Links to Saudi Arabia face scrutiny
Local colleges, universities address status of sponsorship, contracts.
Some institutions of higher education are rethinking their relationship with Saudi Arabia and its government following the murder of Saudi journalist Jamal Khashoggi, the Associated Press reported recently.
Khashoggi, a columnist for The Washington Post, disappeared after entering the Saudi Consulate in Istanbul, Turkey, on Oct. 2. The Saudi government weeks later admitted Khashoggi is dead.
The Associated Press analyzed federal data and found that at least $354 million from the Saudi government or institutions it controls has flowed to more than 30 American schools since 2011.
Locally, Wilkes University has 73 Saudi Arabian students, the second-largest contingent of foreign students next to the 85 students from Kuwait, said Gabrielle D’amico, the school’s executive director of communications.
The Saudi students “are an important part of our community and contribute greatly to the culture of campus at the undergraduate and graduate levels,” D’amico said, in a statement.
The education of those students is typically supported by the Saudi Arabian government and Wilkes has no plans to end that sponsorship arrangement “since it would negatively impact qualified students seeking an education in the United States,” D’amico said.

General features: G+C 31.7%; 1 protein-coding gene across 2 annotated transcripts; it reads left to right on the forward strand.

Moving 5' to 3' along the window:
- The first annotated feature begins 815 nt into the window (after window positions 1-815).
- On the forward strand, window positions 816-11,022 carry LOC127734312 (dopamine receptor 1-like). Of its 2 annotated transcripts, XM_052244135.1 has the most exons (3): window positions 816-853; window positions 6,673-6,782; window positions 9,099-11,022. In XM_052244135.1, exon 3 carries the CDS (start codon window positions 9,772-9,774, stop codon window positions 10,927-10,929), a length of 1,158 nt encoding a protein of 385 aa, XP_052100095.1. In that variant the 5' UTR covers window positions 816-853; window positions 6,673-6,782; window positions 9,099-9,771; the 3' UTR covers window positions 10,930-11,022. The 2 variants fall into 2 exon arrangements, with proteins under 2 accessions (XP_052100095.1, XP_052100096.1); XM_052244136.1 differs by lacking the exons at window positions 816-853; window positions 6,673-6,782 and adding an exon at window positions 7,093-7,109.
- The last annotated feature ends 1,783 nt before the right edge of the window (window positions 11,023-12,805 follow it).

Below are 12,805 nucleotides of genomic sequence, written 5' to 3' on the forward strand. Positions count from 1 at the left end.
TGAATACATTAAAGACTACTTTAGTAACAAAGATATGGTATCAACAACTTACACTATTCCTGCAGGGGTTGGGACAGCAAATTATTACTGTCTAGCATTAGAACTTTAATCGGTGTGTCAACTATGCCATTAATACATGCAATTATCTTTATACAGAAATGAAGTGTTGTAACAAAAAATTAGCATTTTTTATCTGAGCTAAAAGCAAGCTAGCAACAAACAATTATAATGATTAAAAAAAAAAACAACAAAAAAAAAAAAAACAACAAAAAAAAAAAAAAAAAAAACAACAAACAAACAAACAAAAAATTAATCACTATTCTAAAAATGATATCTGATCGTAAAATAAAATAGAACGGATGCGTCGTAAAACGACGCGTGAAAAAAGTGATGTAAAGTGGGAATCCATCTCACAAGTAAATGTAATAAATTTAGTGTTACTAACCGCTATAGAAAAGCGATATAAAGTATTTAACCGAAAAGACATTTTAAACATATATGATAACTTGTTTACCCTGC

Wilkes does not have any government contracts with Saudi Arabia, and the university’s relationship with the Saudis is limited to being among the schools on the approved scholarship list for the Saudi Arabian Cultural Mission, she said.
According to its website, the Saudi Arabian Cultural Mission is part of the Saudi Embassy in Washington, D.C. It was created “to meet the educational and cultural needs of Saudis studying in the United States,” the website states.
The University of Scranton has 18 students from Saudi Arabia. Some attend the university through Saudi government scholarships, and others are funded by private Saudi companies, said Gerry Zaboski, vice provost for enrollment management and external affairs. The university was unable to provide the amount of money it receives from the Saudi government.
“The University of Scranton provides a transformational Catholic and Jesuit education to students locally, nationally and internationally. This includes students from Saudi Arabia who receive scholarships administered through the Saudi Arabian Cultural Mission. These students add much to the rich diversity of our campus,” according to a statement from the university.
A spokesman for Misericordia University said: “Misericordia University is open to enrollment (of) students from around the world, including Saudi students. Each of our students is responsible for their personal tuition balance, and many use sources of outside funding to pay all or part of their expenses. Misericordia University has no direct financial relationship with the Saudi government.”
A King’s College spokesman said King’s, as a research university, does not receive any contracts or gifts from the Saudis.
Penn State Wilkes-barre did not return a message seeking comment.